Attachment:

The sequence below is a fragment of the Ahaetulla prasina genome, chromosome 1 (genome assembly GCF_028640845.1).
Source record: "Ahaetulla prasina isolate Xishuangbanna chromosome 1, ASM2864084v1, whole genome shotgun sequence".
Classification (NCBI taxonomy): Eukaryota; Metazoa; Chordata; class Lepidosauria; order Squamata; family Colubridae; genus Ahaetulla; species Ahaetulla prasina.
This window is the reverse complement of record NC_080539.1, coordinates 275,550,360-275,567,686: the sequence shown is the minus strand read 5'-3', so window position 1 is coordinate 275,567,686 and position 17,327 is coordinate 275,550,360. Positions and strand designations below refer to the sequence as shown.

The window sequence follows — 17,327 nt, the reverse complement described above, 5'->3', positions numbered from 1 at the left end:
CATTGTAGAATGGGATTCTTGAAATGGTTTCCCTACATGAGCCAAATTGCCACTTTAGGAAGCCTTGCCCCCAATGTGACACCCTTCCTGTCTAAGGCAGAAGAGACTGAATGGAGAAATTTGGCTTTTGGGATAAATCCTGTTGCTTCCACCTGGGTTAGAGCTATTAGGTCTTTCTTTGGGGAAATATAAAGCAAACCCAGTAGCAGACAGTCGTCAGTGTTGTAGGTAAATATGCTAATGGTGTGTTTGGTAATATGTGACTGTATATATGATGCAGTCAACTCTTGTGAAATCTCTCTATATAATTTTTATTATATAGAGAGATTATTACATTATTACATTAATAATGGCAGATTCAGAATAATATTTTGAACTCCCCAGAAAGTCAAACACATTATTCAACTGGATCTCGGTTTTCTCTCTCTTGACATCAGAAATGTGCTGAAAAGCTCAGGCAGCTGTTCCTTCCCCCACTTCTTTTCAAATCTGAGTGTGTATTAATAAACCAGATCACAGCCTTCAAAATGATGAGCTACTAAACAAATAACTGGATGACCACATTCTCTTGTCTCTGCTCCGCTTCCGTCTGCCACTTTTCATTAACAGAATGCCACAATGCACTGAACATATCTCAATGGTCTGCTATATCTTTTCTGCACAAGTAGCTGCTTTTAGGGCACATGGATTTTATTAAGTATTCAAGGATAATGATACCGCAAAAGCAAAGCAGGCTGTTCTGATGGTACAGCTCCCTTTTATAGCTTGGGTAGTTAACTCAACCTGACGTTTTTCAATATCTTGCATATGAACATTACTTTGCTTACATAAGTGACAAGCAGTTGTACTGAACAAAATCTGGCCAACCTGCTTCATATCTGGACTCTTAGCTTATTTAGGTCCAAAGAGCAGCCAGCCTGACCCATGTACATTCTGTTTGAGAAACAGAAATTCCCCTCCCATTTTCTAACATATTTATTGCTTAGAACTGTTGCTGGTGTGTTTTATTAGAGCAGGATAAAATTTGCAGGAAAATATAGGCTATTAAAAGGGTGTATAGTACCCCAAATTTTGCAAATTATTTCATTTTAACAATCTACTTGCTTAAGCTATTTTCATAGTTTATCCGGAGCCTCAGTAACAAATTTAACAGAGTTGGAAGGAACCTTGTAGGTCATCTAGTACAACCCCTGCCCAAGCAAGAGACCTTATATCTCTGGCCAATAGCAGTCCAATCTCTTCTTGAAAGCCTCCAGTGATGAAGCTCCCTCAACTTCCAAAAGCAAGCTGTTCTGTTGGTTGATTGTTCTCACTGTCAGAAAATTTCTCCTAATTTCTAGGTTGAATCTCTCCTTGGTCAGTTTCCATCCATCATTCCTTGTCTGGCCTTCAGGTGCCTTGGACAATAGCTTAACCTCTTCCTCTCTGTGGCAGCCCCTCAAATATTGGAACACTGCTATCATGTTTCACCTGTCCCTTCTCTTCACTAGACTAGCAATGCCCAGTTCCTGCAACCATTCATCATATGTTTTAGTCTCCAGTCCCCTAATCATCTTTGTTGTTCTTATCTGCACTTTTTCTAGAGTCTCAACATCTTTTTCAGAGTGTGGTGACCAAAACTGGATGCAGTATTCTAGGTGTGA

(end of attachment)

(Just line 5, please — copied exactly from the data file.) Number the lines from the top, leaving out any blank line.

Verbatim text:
The window sequence follows — 17,327 nt, the reverse complement described above, 5'->3', positions numbered from 1 at the left end: